Summer Parable

In an earlier blog (June 10), I invited you to join me in asking God for a personal parable that expresses His intention for your summer growth. I prayed, thought, waited, but nothing. Then I scrolled back to previous blogs to refresh my memory and I saw my photos of angel statues taken at a local nursery. The angels were nestled in among spectacular foliage. I saw in their upturned faces devotion to God, surrender, holy desire. My spirit resonated. I want those things to grow in me. However, the parable took me to unexpected places.

 

MY PARABLE

 

          AN OLD WOMAN went to the local nursery. Everywhere scarlets, pinks, corals, purples and sunny yellows. Geraniums and petunias, mint and basil, orchids and plumeria. She lifted her hands and heart to God, Maker of heaven and earth. Here she felt the glory of God, His invisible substance, His greatness, the unfathomable depth, height, length and weight of God.

 

          Then she saw it, snugged in among the plants, an image of worship and surrender.

 

blog statue

Blog picA

The old woman was moved. She photographed the statue. She put the photo in her blog. She took her husband to the nursery. He looked at the price. Ridiculous! He lifted the statue. Light. Hollow. One step up from papier mache.

 

          Then, the old woman stopped and thought: “Glory” means “weight.” God is heavy—beyond comprehension. Unfathomable. Worthy.  Splendorous.Then, she saw that only as she beholds His worthiness and beauty does she gain “weight.” 

 

          II Cor. 4:7 “But we have this treasure in jars of clay, to show that the surpassing power belongs to God and not to us.”

 

          II Cor. 3:18 “And we all with unveiled face, beholding the GLORY of the Lord, are being transformed into the same image from one degree of GLORY to another. For this comes from the Lord who is the Spirit.”

 

          Rom. 8:18 “For I consider the sufferings of this present time are not worth comparing with the GLORY that is to be revealed in us.”

 

II Cor 4:16-18 “So we do not lose heart. Though our outer self is wasting away, our inner self is being renewed day by day. For this light momentary affliction is preparing for us an eternal weight of GLORY beyond all comparison, as we look not on the things that are seen but the things that are unseen. For the things that are seen are transient, but the things that are unseen are eternal.”

 

Behold the Lord and live the mystery.

Blessed to See

The phrase “[Jesus] rejoiced in the Holy Spirit” (Luke 10:21) stopped me. The image of our Lord, Spirit-filled, joy-filled, exulting, set my spirit swelling. I think what sets Jesus’ spirit soaring should set my spirit soaring, too.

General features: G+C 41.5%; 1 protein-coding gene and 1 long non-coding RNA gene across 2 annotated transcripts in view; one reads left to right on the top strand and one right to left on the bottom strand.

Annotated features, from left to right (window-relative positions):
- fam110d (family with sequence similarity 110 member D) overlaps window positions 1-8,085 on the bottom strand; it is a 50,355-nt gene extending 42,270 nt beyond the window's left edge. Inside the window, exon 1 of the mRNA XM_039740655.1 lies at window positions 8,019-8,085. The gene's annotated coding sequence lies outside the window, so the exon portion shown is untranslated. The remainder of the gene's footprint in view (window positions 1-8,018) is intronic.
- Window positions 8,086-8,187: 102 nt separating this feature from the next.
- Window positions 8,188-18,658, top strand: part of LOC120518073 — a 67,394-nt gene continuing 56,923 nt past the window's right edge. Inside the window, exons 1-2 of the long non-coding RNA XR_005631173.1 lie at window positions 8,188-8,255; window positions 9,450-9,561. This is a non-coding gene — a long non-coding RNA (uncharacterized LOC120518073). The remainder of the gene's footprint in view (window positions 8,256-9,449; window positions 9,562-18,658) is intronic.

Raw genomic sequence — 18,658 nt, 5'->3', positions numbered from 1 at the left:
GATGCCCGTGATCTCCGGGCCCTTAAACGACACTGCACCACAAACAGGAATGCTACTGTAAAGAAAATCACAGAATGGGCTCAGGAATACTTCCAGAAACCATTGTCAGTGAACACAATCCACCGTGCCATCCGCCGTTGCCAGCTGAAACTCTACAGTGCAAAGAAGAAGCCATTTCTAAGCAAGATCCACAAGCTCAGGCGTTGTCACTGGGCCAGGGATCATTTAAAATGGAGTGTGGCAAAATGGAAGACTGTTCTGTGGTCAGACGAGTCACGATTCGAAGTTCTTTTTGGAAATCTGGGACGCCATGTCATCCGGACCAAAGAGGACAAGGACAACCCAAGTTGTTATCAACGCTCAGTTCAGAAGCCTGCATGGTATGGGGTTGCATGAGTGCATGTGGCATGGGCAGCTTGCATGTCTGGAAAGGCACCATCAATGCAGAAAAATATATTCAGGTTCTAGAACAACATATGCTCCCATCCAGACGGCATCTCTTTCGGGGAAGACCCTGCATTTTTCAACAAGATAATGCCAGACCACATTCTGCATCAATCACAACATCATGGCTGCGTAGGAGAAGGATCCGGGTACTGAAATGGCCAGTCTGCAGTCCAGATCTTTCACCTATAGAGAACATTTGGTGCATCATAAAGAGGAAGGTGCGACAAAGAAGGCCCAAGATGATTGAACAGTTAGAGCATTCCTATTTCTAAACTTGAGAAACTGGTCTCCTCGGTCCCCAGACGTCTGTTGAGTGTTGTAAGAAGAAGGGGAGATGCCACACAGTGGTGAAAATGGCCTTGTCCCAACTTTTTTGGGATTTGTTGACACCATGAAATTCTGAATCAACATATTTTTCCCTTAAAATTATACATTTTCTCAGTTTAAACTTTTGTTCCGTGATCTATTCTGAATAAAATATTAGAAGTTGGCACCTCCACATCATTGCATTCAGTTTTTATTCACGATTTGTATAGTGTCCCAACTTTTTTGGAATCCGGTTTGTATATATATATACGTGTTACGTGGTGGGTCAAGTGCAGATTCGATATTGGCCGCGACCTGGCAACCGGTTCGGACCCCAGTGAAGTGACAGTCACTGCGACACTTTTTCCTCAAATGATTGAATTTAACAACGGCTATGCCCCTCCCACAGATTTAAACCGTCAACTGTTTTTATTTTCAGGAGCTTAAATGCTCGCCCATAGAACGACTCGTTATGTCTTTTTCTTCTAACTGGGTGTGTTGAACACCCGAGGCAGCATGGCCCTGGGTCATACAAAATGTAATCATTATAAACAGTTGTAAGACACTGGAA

As I considered the context, I placed this phrase beside surrounding verses.

My name is written in heaven: Preceding the phrase, Jesus warns the seventy-two disciples returning from a successful missionary endeavor not to rejoice that they had authority over evil spirits, but “rejoice that your names are written in heaven” (Luke 10:20).

Father and Son have revealed Themselves to me: Jesus thanked the Father that though supreme truth is hidden from the wise, He has graciously revealed it to little children. He goes on: “All things have been handed over to Me by My Father, and no one knows who the Son is except the Father, or Who the Father is except the Son and anyone to whom He chooses to reveal Him” (Luke 10:22).

I have seen and heard what was long hidden but earnestly desired: “Blessed are the eyes that see what you see! For I tell you that many prophets and kings desired to see what you see, and did not see it, and to hear what you hear, and did not hear it” (Luke 10:23,24).

My spirit rises. My name is written in heaven. The Father sent the Son that I might know both Father and Son. Because I can’t know God by discovery He has revealed Himself to me. Throughout the ages, men of wisdom, prophets and kings, longed to see and hear what Jesus has revealed to me. These revelations are veins of riches bought with the blood of Christ.

Paul got it when he wrote: “To me…was given…the unsearchable riches of Christ” (Eph. 3:8). Unsearchable! Paul takes me to the shore of an endless ocean and bids me rejoice in awe.

I acknowledge that “my rejoicing” isn’t in right proportion to the wonder of these things. I’ve seen lottery winners jump and scream. I’ve seen fans at the Super Bowl paint their bare torsos blue. I’ve seen teens at Rock Concerts swoon, and I acknowledge that my responses to the unsearchable riches of Christ are comparatively puny. Although my responses lack visible enthusiasms, the reality is that the Holy Spirit is mining the treasure-store to me, quietly, faithfully, privately. He reminds me that each of these wonderful riches is meant to stir joy in me today whatever my circumstance.

As I consider the Lord Jesus “rejoicing in the Spirit,” I think how pure and intense His joy was. He knows, like no one else, the glory these riches represent—and He knows what it cost to procure them for us. I believe He rejoices when I seek from the Spirit more insight and experience of things hidden—and revealed. May my joy in some measure reflect His joy.

Live the mystery.